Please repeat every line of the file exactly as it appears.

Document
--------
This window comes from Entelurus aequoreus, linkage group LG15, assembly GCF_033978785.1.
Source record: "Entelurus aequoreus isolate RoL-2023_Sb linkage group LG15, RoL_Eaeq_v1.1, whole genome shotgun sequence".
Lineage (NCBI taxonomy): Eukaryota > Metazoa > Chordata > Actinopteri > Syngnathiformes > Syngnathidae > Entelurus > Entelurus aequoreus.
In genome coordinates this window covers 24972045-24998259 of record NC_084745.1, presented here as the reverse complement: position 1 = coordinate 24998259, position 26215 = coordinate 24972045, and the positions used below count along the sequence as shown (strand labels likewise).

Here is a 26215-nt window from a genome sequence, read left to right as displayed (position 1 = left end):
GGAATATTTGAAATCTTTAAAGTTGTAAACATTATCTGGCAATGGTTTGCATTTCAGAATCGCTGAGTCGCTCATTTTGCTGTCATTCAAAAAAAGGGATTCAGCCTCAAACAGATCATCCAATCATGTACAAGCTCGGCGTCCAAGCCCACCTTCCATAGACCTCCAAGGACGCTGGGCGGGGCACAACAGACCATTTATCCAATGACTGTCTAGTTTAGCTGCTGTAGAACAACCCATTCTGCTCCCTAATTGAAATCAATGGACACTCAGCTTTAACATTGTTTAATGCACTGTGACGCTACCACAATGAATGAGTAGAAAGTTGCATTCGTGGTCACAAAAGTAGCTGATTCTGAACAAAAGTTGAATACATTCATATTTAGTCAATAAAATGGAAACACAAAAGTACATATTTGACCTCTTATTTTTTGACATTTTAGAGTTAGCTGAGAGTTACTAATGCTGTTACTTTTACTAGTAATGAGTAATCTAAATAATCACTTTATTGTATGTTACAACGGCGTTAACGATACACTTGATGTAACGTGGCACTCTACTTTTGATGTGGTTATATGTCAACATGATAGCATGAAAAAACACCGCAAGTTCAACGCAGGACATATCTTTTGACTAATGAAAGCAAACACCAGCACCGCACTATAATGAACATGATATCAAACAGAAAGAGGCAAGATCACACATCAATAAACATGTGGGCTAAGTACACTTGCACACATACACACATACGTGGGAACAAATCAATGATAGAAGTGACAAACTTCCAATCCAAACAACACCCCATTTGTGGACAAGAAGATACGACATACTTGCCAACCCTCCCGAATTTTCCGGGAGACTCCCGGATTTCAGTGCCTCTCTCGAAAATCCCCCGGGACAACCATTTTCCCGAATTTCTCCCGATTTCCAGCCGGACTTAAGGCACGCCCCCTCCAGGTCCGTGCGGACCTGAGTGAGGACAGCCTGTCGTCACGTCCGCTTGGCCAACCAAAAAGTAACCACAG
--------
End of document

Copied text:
This window comes from Entelurus aequoreus, linkage group LG15, assembly GCF_033978785.1.
Source record: "Entelurus aequoreus isolate RoL-2023_Sb linkage group LG15, RoL_Eaeq_v1.1, whole genome shotgun sequence".
Lineage (NCBI taxonomy): Eukaryota > Metazoa > Chordata > Actinopteri > Syngnathiformes > Syngnathidae > Entelurus > Entelurus aequoreus.
In genome coordinates this window covers 24972045-24998259 of record NC_084745.1, presented here as the reverse complement: position 1 = coordinate 24998259, position 26215 = coordinate 24972045, and the positions used below count along the sequence as shown (strand labels likewise).

Here is a 26215-nt window from a genome sequence, read left to right as displayed (position 1 = left end):
GGAATATTTGAAATCTTTAAAGTTGTAAACATTATCTGGCAATGGTTTGCATTTCAGAATCGCTGAGTCGCTCATTTTGCTGTCATTCAAAAAAAGGGATTCAGCCTCAAACAGATCATCCAATCATGTACAAGCTCGGCGTCCAAGCCCACCTTCCATAGACCTCCAAGGACGCTGGGCGGGGCACAACAGACCATTTATCCAATGACTGTCTAGTTTAGCTGCTGTAGAACAACCCATTCTGCTCCCTAATTGAAATCAATGGACACTCAGCTTTAACATTGTTTAATGCACTGTGACGCTACCACAATGAATGAGTAGAAAGTTGCATTCGTGGTCACAAAAGTAGCTGATTCTGAACAAAAGTTGAATACATTCATATTTAGTCAATAAAATGGAAACACAAAAGTACATATTTGACCTCTTATTTTTTGACATTTTAGAGTTAGCTGAGAGTTACTAATGCTGTTACTTTTACTAGTAATGAGTAATCTAAATAATCACTTTATTGTATGTTACAACGGCGTTAACGATACACTTGATGTAACGTGGCACTCTACTTTTGATGTGGTTATATGTCAACATGATAGCATGAAAAAACACCGCAAGTTCAACGCAGGACATATCTTTTGACTAATGAAAGCAAACACCAGCACCGCACTATAATGAACATGATATCAAACAGAAAGAGGCAAGATCACACATCAATAAACATGTGGGCTAAGTACACTTGCACACATACACACATACGTGGGAACAAATCAATGATAGAAGTGACAAACTTCCAATCCAAACAACACCCCATTTGTGGACAAGAAGATACGACATACTTGCCAACCCTCCCGAATTTTCCGGGAGACTCCCGGATTTCAGTGCCTCTCTCGAAAATCCCCCGGGACAACCATTTTCCCGAATTTCTCCCGATTTCCAGCCGGACTTAAGGCACGCCCCCTCCAGGTCCGTGCGGACCTGAGTGAGGACAGCCTGTCGTCACGTCCGCTTGGCCAACCAAAAAGTAACCACAG